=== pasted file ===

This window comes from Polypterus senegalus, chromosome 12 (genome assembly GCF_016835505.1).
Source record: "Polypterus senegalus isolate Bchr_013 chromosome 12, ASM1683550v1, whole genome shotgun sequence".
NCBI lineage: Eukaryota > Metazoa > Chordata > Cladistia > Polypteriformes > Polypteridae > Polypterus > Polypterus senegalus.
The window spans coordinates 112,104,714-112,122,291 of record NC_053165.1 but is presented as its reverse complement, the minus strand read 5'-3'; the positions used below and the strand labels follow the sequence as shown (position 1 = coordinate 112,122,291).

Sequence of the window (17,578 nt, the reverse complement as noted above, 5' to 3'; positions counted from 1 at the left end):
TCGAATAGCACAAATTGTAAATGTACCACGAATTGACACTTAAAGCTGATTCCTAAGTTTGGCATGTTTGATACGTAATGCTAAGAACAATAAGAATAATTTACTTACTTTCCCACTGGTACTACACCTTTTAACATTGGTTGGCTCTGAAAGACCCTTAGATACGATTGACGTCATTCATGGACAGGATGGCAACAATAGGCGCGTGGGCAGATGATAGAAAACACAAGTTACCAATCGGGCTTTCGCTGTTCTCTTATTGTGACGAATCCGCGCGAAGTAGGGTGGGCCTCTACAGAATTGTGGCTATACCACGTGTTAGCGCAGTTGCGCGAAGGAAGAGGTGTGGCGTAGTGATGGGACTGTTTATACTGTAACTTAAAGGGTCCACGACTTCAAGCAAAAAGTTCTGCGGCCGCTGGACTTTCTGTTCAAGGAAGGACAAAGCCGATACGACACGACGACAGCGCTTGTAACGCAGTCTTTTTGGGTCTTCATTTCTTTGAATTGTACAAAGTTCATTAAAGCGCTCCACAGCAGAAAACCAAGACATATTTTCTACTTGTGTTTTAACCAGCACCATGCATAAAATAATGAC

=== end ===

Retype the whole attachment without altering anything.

This window comes from Polypterus senegalus, chromosome 12 (genome assembly GCF_016835505.1).
Source record: "Polypterus senegalus isolate Bchr_013 chromosome 12, ASM1683550v1, whole genome shotgun sequence".
NCBI lineage: Eukaryota > Metazoa > Chordata > Cladistia > Polypteriformes > Polypteridae > Polypterus > Polypterus senegalus.
The window spans coordinates 112,104,714-112,122,291 of record NC_053165.1 but is presented as its reverse complement, the minus strand read 5'-3'; the positions used below and the strand labels follow the sequence as shown (position 1 = coordinate 112,122,291).

Sequence of the window (17,578 nt, the reverse complement as noted above, 5' to 3'; positions counted from 1 at the left end):
TCGAATAGCACAAATTGTAAATGTACCACGAATTGACACTTAAAGCTGATTCCTAAGTTTGGCATGTTTGATACGTAATGCTAAGAACAATAAGAATAATTTACTTACTTTCCCACTGGTACTACACCTTTTAACATTGGTTGGCTCTGAAAGACCCTTAGATACGATTGACGTCATTCATGGACAGGATGGCAACAATAGGCGCGTGGGCAGATGATAGAAAACACAAGTTACCAATCGGGCTTTCGCTGTTCTCTTATTGTGACGAATCCGCGCGAAGTAGGGTGGGCCTCTACAGAATTGTGGCTATACCACGTGTTAGCGCAGTTGCGCGAAGGAAGAGGTGTGGCGTAGTGATGGGACTGTTTATACTGTAACTTAAAGGGTCCACGACTTCAAGCAAAAAGTTCTGCGGCCGCTGGACTTTCTGTTCAAGGAAGGACAAAGCCGATACGACACGACGACAGCGCTTGTAACGCAGTCTTTTTGGGTCTTCATTTCTTTGAATTGTACAAAGTTCATTAAAGCGCTCCACAGCAGAAAACCAAGACATATTTTCTACTTGTGTTTTAACCAGCACCATGCATAAAATAATGAC